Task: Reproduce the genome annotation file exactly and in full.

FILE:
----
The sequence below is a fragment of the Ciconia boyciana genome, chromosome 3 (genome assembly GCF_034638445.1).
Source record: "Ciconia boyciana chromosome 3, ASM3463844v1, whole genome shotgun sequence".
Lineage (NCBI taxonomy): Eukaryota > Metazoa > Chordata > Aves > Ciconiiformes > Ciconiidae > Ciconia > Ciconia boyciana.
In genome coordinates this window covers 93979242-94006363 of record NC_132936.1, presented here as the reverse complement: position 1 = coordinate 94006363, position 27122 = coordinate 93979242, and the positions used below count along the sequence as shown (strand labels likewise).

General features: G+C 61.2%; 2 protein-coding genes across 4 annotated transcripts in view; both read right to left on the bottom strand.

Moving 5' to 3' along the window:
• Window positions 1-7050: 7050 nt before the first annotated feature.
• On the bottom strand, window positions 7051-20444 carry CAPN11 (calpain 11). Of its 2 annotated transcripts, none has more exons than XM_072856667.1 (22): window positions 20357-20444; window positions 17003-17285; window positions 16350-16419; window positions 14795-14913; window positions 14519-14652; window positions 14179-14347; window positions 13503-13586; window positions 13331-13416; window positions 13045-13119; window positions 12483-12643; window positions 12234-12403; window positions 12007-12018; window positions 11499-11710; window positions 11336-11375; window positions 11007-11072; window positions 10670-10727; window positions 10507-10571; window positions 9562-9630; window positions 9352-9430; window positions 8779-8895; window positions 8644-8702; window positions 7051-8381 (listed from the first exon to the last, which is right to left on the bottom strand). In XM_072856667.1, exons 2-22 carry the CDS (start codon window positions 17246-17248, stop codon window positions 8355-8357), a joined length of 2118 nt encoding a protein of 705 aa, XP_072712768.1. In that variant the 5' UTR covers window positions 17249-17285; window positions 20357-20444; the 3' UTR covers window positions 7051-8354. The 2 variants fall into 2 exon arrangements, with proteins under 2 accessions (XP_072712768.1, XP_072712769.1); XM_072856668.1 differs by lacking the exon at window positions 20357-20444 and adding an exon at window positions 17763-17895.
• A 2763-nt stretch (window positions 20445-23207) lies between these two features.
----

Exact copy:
The sequence below is a fragment of the Ciconia boyciana genome, chromosome 3 (genome assembly GCF_034638445.1).
Source record: "Ciconia boyciana chromosome 3, ASM3463844v1, whole genome shotgun sequence".
Lineage (NCBI taxonomy): Eukaryota > Metazoa > Chordata > Aves > Ciconiiformes > Ciconiidae > Ciconia > Ciconia boyciana.
In genome coordinates this window covers 93979242-94006363 of record NC_132936.1, presented here as the reverse complement: position 1 = coordinate 94006363, position 27122 = coordinate 93979242, and the positions used below count along the sequence as shown (strand labels likewise).

General features: G+C 61.2%; 2 protein-coding genes across 4 annotated transcripts in view; both read right to left on the bottom strand.

Moving 5' to 3' along the window:
• Window positions 1-7050: 7050 nt before the first annotated feature.
• On the bottom strand, window positions 7051-20444 carry CAPN11 (calpain 11). Of its 2 annotated transcripts, none has more exons than XM_072856667.1 (22): window positions 20357-20444; window positions 17003-17285; window positions 16350-16419; window positions 14795-14913; window positions 14519-14652; window positions 14179-14347; window positions 13503-13586; window positions 13331-13416; window positions 13045-13119; window positions 12483-12643; window positions 12234-12403; window positions 12007-12018; window positions 11499-11710; window positions 11336-11375; window positions 11007-11072; window positions 10670-10727; window positions 10507-10571; window positions 9562-9630; window positions 9352-9430; window positions 8779-8895; window positions 8644-8702; window positions 7051-8381 (listed from the first exon to the last, which is right to left on the bottom strand). In XM_072856667.1, exons 2-22 carry the CDS (start codon window positions 17246-17248, stop codon window positions 8355-8357), a joined length of 2118 nt encoding a protein of 705 aa, XP_072712768.1. In that variant the 5' UTR covers window positions 17249-17285; window positions 20357-20444; the 3' UTR covers window positions 7051-8354. The 2 variants fall into 2 exon arrangements, with proteins under 2 accessions (XP_072712768.1, XP_072712769.1); XM_072856668.1 differs by lacking the exon at window positions 20357-20444 and adding an exon at window positions 17763-17895.
• A 2763-nt stretch (window positions 20445-23207) lies between these two features.